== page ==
Long before the H7N9 novel coronavirus emerged in the mainland, University of Hong Kong microbiologist Yuen Kwok-yung, along with other researchers, warned the world that if another Sars-like pandemic struck, the disease would likely come from an animal. Some even went as far as to pinpoint the bird as a carrier.Monday, 22 April, 2013, 4:52am
Before Sars struck in 2003, few people paid much heed to microbiologists. While they toiled away over Petri dishes in obscurity, it was the frontline medics who claimed the glory. But by the time the epidemic ended, microbiologists such as Professor Yuen Kwok-yung were heroes for helping to come up with a solution to rid the city of the disease. Never again would Hongkongers ignore the significance of laboratory work to examine microscopic organisms that can have a devastating effect.20 Feb 2013 - 5:41am
The microbiologist whose crucial work helped Hong Kong deflect a series of infectious disease threats says the city's over-reliance on antibiotics is behind the deadly scarlet fever outbreak that has killed two children and made hundreds ill.23 Jun 2011 - 12:00am
A probe into the deaths of three children with flu-like symptoms that led to a citywide closure of schools last month has been completed and a report is expected in about two weeks.
Yuen Kwok-yung, who heads an investigating panel, said yesterday it had completed its work. A report could be released in one to two weeks, pending legal formalities, Professor Yuen said.5 Apr 2008 - 12:00am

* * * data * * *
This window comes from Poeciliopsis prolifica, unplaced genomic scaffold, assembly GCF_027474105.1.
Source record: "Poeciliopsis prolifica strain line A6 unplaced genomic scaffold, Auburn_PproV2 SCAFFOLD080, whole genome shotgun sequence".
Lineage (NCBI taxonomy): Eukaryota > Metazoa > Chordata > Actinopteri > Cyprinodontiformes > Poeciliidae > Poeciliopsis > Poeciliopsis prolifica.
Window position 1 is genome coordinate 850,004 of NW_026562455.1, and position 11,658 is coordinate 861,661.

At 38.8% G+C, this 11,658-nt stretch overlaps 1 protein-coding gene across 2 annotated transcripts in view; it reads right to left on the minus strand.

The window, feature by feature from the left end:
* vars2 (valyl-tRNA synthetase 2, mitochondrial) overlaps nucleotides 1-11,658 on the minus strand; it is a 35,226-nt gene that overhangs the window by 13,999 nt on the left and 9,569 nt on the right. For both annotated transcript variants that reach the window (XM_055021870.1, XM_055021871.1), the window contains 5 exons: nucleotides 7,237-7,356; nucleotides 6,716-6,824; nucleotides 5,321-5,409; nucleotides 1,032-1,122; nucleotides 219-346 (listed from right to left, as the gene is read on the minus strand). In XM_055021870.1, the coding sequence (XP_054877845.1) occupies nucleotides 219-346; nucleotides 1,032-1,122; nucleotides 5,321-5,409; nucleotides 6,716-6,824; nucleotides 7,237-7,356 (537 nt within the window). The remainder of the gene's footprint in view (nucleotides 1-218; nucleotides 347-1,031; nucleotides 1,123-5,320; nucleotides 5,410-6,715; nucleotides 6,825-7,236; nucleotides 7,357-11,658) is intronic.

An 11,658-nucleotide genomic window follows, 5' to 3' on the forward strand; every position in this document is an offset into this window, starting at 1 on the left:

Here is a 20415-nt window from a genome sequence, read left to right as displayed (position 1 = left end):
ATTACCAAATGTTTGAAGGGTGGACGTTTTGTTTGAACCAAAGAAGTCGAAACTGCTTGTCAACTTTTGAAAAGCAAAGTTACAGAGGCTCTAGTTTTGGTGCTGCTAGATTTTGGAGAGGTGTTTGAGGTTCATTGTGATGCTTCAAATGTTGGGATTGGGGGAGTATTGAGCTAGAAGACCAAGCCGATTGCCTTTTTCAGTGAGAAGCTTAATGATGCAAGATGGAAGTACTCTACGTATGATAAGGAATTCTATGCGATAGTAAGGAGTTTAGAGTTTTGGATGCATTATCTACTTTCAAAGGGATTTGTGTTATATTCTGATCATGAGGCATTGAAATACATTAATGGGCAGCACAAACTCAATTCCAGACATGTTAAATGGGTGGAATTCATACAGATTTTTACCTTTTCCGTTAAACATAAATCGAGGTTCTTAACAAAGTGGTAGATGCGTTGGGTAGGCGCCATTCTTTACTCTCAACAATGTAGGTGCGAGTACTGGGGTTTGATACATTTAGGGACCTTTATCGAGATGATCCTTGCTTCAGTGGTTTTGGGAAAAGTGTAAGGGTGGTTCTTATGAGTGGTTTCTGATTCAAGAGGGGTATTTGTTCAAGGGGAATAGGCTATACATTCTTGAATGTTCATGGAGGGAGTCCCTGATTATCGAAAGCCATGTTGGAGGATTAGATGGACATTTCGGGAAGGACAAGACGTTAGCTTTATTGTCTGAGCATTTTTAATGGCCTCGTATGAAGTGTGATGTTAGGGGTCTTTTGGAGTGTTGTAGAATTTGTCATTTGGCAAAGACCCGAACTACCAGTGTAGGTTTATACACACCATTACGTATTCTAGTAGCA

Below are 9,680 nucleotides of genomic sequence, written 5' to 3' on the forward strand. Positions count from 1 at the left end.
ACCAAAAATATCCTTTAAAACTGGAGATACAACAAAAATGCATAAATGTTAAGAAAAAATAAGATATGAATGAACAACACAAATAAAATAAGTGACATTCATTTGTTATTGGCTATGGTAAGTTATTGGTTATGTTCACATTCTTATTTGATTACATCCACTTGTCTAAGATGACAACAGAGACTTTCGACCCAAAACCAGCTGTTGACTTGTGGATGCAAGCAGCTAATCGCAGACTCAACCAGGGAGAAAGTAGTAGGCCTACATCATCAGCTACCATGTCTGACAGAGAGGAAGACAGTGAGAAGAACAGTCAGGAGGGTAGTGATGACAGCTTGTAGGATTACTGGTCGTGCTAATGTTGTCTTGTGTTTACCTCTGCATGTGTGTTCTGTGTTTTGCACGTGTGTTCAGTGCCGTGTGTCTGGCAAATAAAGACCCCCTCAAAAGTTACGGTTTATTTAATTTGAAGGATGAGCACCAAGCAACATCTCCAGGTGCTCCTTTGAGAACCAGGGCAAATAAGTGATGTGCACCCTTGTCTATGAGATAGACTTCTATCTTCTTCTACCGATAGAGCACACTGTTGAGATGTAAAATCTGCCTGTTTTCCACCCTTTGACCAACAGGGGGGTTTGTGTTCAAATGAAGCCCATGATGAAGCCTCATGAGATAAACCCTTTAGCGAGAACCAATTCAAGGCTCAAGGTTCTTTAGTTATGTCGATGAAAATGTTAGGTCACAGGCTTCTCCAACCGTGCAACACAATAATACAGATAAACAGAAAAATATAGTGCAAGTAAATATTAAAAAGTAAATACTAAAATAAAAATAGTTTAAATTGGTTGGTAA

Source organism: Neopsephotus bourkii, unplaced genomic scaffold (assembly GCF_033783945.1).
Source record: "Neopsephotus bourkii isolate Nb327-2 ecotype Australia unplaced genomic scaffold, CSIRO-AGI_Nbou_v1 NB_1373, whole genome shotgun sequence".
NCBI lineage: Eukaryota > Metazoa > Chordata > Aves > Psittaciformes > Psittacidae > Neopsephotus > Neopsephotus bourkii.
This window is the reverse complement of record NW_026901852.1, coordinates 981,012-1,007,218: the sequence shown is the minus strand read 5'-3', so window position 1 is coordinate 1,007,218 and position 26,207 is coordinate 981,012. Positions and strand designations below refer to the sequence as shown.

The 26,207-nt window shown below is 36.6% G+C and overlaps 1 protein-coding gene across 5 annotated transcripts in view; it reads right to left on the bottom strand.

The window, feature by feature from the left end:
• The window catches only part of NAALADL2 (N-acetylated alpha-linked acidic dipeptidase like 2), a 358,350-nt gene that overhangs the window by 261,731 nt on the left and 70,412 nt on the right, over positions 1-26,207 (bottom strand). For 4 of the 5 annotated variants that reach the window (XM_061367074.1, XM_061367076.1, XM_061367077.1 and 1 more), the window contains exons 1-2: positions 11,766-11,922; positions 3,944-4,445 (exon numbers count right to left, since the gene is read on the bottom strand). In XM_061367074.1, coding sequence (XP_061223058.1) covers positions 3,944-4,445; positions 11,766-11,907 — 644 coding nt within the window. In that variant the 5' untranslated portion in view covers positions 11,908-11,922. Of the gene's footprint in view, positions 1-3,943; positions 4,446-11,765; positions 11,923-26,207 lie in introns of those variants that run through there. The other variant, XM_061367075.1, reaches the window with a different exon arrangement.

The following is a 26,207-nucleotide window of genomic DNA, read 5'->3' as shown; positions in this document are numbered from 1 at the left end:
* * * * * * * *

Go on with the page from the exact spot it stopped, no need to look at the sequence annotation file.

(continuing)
Virus claim disputes the popular theory
A US study on the evolution of Sars has challenged a popular hypothesis established by Hong Kong and mainland scientists that the deadly virus was passed to humans by civet cats.22 Feb 2008 - 12:00am
Monitoring of diseases on the mainland may be easier for the World Health Organisation (WHO) if its top post is held by a person with a strong Chinese background, say Hong Kong doctors.26 Jul 2006 - 12:00am
Bats common in Hong Kong carry a virus that could trigger a Sars-like epidemic, an academic has warned.
The head of Hong Kong University's microbiology department, Yuen Kwok-yung, yesterday urged Chinese medicine practitioners to take precautions when handling Chinese horseshoe bats and their faeces, which are often used to treat asthma and kidney diseases.11 Sep 2005 - 12:00am
The head of the Centre for Health Protection's scientific committee on emerging and zoonotic diseases says his role is purely about science and nothing to do with politics.
Professor Yuen Kwok-yung (right), chair professor of microbiology at the University of Hong Kong, says the new centre will better protect Hong Kong against outbreaks of infectious diseases.27 Oct 2004 - 12:00am
Poultry trade representatives yesterday protested against a microbiology professor for claiming that eating live chickens processed by wet markets led to higher risks of salmonella deaths in Hong Kong.29 Jun 2004 - 12:00am
'There were clearly significant shortcomings of system performance during the early days of the epidemic... The committee has not found any individual deemed to be culpable of negligence, lack of diligence or maladministration.' Sars report3 Oct 2003 - 12:00am